“I would bet both Take-Two Interactive and Electronic Arts go after Lin,” Wedbush Morgan Securities videogame analyst Michael Pachter told Forbes’ John Gaudiosi. “Take-Two is in New York, so they are living through the hype. He’s a great story, and will boost sales of either game, so I expect that there will be a bidding war for him. As the de facto market leader, Take-Two has more to lose, and as the new entrant, EA has more to gain. It will be interesting.”
One would think that Lin’s presence on the cover of a video game would get the biggest reaction out of Asian markets, but Pacther wasn’t so sure.
“I don’t see huge a sales bump (presumably that was supposed to be ‘a huge sales bump’) in Asia, as the installed base of consoles in China is nil, and Lin is not Japanese, so a large installed base there won’t help much,” Pacther explained. “But sales in other regions will benefit, perhaps by a couple of hundred thousand units.”
And at over $50 per game, a swing over a hundred thousand units could mean a difference of $5 million.
Of course, for Lin to capitalize on the growing video game market, he’ll have to sustain his 35.5 MPG, 22.5 PPG, 8.5 APG month-of-February statistics. The Knicks are 8-2 since he’s taken over as a starter and now that J.R. Smith and Baron Davis are on board, the team finally has enough depth for a serious postseason run. Some big moments in April, May and maybe (gasp) June would ensure Lin gets several significant endorsement offers this offseason to go along with the new contract he’ll be getting as a free agent.
Is Beaubois Really on the Market?
“Sources say Dallas is ready to move on from the Roddy Beaubois experiment. The Mavericks have thought for years that the talented young Frenchman could be another Tony Parker, but he has not been able to master the move from shooting guard to point guard. Nor has he been able to fill the void left by J.J. Barea. If they don’t move him before this year’s deadline, he could be gone over the summer.”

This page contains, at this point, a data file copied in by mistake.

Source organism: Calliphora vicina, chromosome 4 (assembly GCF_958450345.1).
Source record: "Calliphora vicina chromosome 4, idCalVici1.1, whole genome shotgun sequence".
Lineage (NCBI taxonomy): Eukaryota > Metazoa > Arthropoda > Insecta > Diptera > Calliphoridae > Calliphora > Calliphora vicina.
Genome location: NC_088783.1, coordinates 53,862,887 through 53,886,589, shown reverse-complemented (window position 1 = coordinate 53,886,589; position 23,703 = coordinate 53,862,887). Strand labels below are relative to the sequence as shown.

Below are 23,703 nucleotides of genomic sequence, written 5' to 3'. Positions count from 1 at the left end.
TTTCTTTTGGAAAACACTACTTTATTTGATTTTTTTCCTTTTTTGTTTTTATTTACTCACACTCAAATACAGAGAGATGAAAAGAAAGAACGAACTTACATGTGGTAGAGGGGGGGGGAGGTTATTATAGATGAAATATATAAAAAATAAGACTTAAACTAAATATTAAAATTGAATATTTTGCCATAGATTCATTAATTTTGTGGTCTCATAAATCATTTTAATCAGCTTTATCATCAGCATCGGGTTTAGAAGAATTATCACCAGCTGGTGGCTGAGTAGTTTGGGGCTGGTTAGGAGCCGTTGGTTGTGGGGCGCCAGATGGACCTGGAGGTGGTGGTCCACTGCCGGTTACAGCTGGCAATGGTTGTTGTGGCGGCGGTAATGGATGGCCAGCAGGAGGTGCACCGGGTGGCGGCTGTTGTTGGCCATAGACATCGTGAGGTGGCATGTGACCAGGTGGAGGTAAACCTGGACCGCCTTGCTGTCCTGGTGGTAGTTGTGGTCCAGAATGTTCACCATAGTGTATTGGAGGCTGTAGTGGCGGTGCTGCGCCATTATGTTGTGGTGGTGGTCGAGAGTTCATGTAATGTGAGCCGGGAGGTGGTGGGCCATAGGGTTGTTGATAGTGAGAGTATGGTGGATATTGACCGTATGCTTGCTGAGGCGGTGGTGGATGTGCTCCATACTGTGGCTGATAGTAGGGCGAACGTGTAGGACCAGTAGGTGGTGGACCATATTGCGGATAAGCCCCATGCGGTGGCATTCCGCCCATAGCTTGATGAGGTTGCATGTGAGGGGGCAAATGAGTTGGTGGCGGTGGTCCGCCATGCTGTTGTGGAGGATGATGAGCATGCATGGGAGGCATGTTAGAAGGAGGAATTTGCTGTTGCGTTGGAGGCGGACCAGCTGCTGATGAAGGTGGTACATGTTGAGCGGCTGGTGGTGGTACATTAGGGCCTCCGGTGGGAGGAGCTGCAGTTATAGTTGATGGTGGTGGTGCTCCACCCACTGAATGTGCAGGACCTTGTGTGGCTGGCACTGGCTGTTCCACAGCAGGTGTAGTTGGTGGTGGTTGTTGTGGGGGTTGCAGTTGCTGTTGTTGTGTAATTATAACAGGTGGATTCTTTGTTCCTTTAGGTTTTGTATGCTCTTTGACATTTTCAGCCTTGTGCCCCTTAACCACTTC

Still only 23, Beaubois’ future with the Mavericks might not actually be in jeopardy. He can get into the lane where he punishes opponents for fouling him (85.7% from the line this year) and has always been a surprisingly good rebounder for his height (at 6-2, he’s rebounded 8.5% of missed shots while he’s on the floor this season). He’s also capable of defending point guards, which makes him a necessary compliment to someone like Jason Kidd, who has trouble keeping up with younger, faster players.
While he may be taking awhile to develop as a point guard, Beaubois still has the support of some high-level executives in Dallas’ personnel department. Yes, Beaubois was getting less that 20 MPG before leaving the team to mourn for the death of his father, but if the Mavericks don’t re-sign Jason Terry this offseason (which they can’t afford to do if they’re making a run at Deron Williams), then Beaubois suddenly fits into their plans nicely.